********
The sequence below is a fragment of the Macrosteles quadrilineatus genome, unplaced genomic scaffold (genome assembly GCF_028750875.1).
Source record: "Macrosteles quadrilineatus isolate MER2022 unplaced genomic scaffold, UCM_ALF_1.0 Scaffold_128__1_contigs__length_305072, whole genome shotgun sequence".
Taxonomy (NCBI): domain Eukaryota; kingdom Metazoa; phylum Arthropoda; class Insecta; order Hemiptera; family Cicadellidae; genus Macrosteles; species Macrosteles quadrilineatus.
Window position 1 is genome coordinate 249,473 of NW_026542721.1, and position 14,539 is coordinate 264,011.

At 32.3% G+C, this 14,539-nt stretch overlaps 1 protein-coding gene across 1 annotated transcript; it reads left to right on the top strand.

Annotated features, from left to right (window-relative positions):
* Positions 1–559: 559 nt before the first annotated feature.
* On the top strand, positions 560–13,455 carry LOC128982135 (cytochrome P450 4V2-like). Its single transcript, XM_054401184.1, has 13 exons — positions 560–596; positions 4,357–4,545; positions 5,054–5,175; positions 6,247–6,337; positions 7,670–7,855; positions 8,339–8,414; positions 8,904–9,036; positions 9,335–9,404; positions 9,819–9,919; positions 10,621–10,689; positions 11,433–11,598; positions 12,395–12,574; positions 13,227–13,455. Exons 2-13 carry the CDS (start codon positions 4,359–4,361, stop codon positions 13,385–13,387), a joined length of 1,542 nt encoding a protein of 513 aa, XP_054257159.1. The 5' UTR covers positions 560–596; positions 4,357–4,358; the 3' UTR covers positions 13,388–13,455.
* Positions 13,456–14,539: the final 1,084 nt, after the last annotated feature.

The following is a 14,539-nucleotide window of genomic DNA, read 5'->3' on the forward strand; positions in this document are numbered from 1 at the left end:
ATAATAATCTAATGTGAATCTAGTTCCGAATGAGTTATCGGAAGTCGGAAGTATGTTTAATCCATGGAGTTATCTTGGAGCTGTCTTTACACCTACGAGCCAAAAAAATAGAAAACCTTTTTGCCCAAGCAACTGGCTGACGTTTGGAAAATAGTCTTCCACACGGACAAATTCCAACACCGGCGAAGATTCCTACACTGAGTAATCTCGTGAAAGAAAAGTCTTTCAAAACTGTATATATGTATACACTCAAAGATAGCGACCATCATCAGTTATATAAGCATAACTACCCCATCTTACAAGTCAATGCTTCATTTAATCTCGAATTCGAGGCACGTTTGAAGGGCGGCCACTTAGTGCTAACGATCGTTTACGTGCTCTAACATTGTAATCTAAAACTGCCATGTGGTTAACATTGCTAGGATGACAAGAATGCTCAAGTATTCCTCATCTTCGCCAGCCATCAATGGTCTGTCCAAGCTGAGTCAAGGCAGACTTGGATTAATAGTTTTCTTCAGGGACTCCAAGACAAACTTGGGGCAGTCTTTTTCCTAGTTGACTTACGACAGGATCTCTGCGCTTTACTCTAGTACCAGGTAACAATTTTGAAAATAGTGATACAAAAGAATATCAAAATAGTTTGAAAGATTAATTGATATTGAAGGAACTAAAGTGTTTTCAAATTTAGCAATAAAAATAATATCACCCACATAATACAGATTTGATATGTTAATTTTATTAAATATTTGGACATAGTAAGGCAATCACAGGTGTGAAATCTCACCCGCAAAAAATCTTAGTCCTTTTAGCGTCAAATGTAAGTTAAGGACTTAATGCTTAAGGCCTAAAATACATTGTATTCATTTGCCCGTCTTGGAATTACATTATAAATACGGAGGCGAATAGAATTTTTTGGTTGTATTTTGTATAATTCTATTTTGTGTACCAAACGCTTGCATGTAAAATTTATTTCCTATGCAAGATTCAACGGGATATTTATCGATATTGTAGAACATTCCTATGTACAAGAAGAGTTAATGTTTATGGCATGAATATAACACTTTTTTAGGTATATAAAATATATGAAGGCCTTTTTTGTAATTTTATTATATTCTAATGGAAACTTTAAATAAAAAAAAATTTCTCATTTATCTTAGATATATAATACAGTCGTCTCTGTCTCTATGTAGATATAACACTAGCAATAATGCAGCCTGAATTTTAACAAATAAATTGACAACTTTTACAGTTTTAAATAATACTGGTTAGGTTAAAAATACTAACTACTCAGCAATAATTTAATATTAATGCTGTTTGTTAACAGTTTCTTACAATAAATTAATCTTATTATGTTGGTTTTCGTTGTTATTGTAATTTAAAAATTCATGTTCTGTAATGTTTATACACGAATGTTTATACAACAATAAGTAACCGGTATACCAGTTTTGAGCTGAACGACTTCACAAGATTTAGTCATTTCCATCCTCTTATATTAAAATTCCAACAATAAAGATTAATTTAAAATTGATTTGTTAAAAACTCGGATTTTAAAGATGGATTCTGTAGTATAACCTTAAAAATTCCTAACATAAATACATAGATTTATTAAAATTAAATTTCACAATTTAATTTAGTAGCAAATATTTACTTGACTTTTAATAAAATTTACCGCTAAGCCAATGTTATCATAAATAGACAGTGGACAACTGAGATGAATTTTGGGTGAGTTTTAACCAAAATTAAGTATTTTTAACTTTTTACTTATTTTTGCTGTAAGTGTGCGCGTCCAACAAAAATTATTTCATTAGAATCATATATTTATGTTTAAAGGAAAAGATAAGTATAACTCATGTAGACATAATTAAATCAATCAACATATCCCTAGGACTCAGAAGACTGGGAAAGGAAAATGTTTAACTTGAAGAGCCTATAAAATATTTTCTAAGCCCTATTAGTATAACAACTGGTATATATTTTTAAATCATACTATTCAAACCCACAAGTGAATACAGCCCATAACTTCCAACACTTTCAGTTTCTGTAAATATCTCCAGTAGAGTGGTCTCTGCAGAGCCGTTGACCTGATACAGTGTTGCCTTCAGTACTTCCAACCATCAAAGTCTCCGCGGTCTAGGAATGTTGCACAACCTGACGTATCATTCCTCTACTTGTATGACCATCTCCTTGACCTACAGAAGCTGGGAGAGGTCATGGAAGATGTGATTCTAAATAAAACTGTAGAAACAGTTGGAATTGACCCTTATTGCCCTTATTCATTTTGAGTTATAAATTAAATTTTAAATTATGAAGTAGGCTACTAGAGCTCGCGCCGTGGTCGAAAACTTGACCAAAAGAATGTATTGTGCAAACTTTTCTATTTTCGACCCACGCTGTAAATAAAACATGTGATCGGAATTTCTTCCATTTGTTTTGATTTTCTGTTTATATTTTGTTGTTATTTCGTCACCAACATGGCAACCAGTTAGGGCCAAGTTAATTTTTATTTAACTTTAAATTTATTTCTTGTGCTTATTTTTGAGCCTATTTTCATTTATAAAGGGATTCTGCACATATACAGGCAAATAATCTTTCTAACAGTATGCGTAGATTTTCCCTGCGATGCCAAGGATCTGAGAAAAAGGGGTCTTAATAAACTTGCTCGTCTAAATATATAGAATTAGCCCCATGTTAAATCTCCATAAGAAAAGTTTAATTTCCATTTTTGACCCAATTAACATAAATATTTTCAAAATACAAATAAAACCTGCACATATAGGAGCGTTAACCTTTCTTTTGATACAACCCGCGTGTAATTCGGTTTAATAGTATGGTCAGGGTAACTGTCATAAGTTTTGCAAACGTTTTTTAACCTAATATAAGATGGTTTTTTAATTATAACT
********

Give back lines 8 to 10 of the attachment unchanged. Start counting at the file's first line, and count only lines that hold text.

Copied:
* On the top strand, positions 560–13,455 carry LOC128982135 (cytochrome P450 4V2-like). Its single transcript, XM_054401184.1, has 13 exons — positions 560–596; positions 4,357–4,545; positions 5,054–5,175; positions 6,247–6,337; positions 7,670–7,855; positions 8,339–8,414; positions 8,904–9,036; positions 9,335–9,404; positions 9,819–9,919; positions 10,621–10,689; positions 11,433–11,598; positions 12,395–12,574; positions 13,227–13,455. Exons 2-13 carry the CDS (start codon positions 4,359–4,361, stop codon positions 13,385–13,387), a joined length of 1,542 nt encoding a protein of 513 aa, XP_054257159.1. The 5' UTR covers positions 560–596; positions 4,357–4,358; the 3' UTR covers positions 13,388–13,455.
* Positions 13,456–14,539: the final 1,084 nt, after the last annotated feature.

The following is a 14,539-nucleotide window of genomic DNA, read 5'->3' on the forward strand; positions in this document are numbered from 1 at the left end: